President Donald Trump's effort to boost defense spending while cutting other parts of the budget has Iowans and others in the Midwest concerned about cuts at the U.S. Department of Agriculture and the U.S. Environmental Protection Agency.
Some of the cuts will hit home in Iowa. Among the targets for cuts are rural development and conservation programs. Ironically, former Agriculture Secretary Tom Vilsack had prodded Iowa state officials to do more on water quality, offering big buy-in by the federal government in matching programs — though it was unclear whether a Congress that already was bent on cutting farm support would follow through.
Now, The Washington Post reports that Trump's budget calls for $17.9 billion in funding for the USDA, down $4.7 billion, or 21 percent, from the current level. The programs that would be cut include food safety, rural development and conservation funding, research grants, and international food aid, the Post reported.
The Agricultural Research Service, which includes the National Animal Disease Center in Ames, also may be cut, the Post reported, so it can focus on "the highest priority agriculture and food issues, such as increasing farm productivity, sustaining natural resources ... and addressing food safety and nutrition priorities," the document says. And the USDA service centers spread across Iowa could lose unspecified numbers of employees.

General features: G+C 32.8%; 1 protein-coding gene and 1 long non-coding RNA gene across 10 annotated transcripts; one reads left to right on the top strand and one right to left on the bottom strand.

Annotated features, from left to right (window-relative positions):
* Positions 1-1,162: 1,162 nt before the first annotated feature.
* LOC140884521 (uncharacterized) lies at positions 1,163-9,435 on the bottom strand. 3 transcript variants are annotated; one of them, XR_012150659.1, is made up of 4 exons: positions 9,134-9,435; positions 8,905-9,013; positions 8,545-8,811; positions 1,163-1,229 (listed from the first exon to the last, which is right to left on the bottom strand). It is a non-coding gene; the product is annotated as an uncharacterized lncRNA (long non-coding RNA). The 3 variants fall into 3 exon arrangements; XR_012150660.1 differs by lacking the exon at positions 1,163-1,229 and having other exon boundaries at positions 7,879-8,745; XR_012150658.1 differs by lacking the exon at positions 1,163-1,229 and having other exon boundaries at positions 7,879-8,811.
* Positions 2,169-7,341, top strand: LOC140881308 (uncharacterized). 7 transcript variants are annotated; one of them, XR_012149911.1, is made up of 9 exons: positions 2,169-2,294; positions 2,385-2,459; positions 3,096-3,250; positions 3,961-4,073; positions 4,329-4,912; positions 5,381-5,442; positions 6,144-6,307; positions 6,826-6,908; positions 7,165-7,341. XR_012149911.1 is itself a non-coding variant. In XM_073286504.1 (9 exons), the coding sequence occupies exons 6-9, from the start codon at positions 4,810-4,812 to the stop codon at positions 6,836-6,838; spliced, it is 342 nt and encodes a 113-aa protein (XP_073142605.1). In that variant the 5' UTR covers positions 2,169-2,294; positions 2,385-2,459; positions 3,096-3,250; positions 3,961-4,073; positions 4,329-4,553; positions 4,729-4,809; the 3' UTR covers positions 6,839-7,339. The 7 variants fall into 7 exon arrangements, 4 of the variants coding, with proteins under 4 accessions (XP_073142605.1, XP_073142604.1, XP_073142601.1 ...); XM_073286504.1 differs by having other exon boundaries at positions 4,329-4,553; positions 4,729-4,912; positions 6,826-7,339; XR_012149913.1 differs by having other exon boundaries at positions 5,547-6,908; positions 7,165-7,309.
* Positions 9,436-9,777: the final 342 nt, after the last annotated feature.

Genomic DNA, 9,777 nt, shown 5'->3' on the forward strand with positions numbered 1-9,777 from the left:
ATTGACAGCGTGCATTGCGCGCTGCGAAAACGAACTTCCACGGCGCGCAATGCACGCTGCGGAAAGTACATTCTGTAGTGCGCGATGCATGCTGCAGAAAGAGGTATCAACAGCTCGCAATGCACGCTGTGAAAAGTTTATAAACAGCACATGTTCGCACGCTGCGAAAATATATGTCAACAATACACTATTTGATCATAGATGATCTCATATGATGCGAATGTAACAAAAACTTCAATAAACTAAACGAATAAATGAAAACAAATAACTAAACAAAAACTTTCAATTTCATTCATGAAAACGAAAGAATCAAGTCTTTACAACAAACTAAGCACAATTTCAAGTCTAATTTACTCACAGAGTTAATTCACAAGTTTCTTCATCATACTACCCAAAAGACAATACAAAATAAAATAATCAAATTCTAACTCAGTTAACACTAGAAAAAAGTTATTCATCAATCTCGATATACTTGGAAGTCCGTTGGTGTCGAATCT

The cuts would not affect mandatory spending programs such as food aid and crop subsidies, according to the Post.
Trump's budget would eliminate a water and waste-disposal loan and grant program, which helps with rural water and waste infrastructure, a $500 million item important to Iowa.
The Quad-City Times reported that the cuts have drawn concerns from both sides of the aisle in Iowa's congressional delegations. The lone Democrat, U.S. Rep. Dave Loebsack, said, "This budget cuts investments in programs that have a proven record of creating jobs and growing the economy." Sen. Joni Ernst, a member of the majority GOP, said she's glad Trump is focusing on cost-cutting, but she was "troubled by how dramatic his proposed cuts are to programs across the USDA that our rural communities rely on."
The Des Moines Register explored the trickle-down effect of the EPA cuts, which could directly affect environmental programs at the Iowa Department of Natural Resources. The DNR enforces many federal regulations on behalf of the EPA, which supports the work.
"The cuts will result in our state retreating and regressing" in its clean water efforts, Ralph Rosenberg, executive director of the Iowa Environmental Council, told the Register.
"States cannot tolerate additional cuts. We've seen the federal share has been slowly declining for a long time," said Alexandra Dapolito Dunn, executive director of the Environmental Council of the States, a nonpartisan group representing state environmental agency leaders.